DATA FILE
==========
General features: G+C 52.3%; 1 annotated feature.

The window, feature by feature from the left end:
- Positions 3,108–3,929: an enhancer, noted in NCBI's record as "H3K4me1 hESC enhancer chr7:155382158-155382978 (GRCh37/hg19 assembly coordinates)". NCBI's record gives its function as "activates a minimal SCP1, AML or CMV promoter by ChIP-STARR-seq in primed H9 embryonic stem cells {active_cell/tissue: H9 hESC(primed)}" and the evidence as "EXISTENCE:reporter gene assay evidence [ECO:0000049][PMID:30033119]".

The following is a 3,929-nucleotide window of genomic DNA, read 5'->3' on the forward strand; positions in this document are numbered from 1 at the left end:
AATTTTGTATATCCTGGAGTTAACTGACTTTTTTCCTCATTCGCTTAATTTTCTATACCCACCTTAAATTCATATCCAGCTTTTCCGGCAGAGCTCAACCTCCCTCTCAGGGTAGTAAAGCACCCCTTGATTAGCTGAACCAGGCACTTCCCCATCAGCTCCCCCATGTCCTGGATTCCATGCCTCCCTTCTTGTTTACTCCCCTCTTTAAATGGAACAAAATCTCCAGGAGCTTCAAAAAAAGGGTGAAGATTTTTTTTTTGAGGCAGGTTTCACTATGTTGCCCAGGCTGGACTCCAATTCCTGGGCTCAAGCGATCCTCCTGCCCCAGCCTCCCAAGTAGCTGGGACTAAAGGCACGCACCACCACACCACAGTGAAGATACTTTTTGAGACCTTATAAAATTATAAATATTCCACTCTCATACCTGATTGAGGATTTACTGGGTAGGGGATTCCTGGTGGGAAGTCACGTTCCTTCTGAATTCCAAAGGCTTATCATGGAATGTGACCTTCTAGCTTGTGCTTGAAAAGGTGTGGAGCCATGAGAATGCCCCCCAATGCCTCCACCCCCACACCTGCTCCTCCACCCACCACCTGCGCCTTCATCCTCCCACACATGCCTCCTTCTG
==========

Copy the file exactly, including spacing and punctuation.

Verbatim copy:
General features: G+C 52.3%; 1 annotated feature.

The window, feature by feature from the left end:
- Positions 3,108–3,929: an enhancer, noted in NCBI's record as "H3K4me1 hESC enhancer chr7:155382158-155382978 (GRCh37/hg19 assembly coordinates)". NCBI's record gives its function as "activates a minimal SCP1, AML or CMV promoter by ChIP-STARR-seq in primed H9 embryonic stem cells {active_cell/tissue: H9 hESC(primed)}" and the evidence as "EXISTENCE:reporter gene assay evidence [ECO:0000049][PMID:30033119]".

The following is a 3,929-nucleotide window of genomic DNA, read 5'->3' on the forward strand; positions in this document are numbered from 1 at the left end:
AATTTTGTATATCCTGGAGTTAACTGACTTTTTTCCTCATTCGCTTAATTTTCTATACCCACCTTAAATTCATATCCAGCTTTTCCGGCAGAGCTCAACCTCCCTCTCAGGGTAGTAAAGCACCCCTTGATTAGCTGAACCAGGCACTTCCCCATCAGCTCCCCCATGTCCTGGATTCCATGCCTCCCTTCTTGTTTACTCCCCTCTTTAAATGGAACAAAATCTCCAGGAGCTTCAAAAAAAGGGTGAAGATTTTTTTTTTGAGGCAGGTTTCACTATGTTGCCCAGGCTGGACTCCAATTCCTGGGCTCAAGCGATCCTCCTGCCCCAGCCTCCCAAGTAGCTGGGACTAAAGGCACGCACCACCACACCACAGTGAAGATACTTTTTGAGACCTTATAAAATTATAAATATTCCACTCTCATACCTGATTGAGGATTTACTGGGTAGGGGATTCCTGGTGGGAAGTCACGTTCCTTCTGAATTCCAAAGGCTTATCATGGAATGTGACCTTCTAGCTTGTGCTTGAAAAGGTGTGGAGCCATGAGAATGCCCCCCAATGCCTCCACCCCCACACCTGCTCCTCCACCCACCACCTGCGCCTTCATCCTCCCACACATGCCTCCTTCTG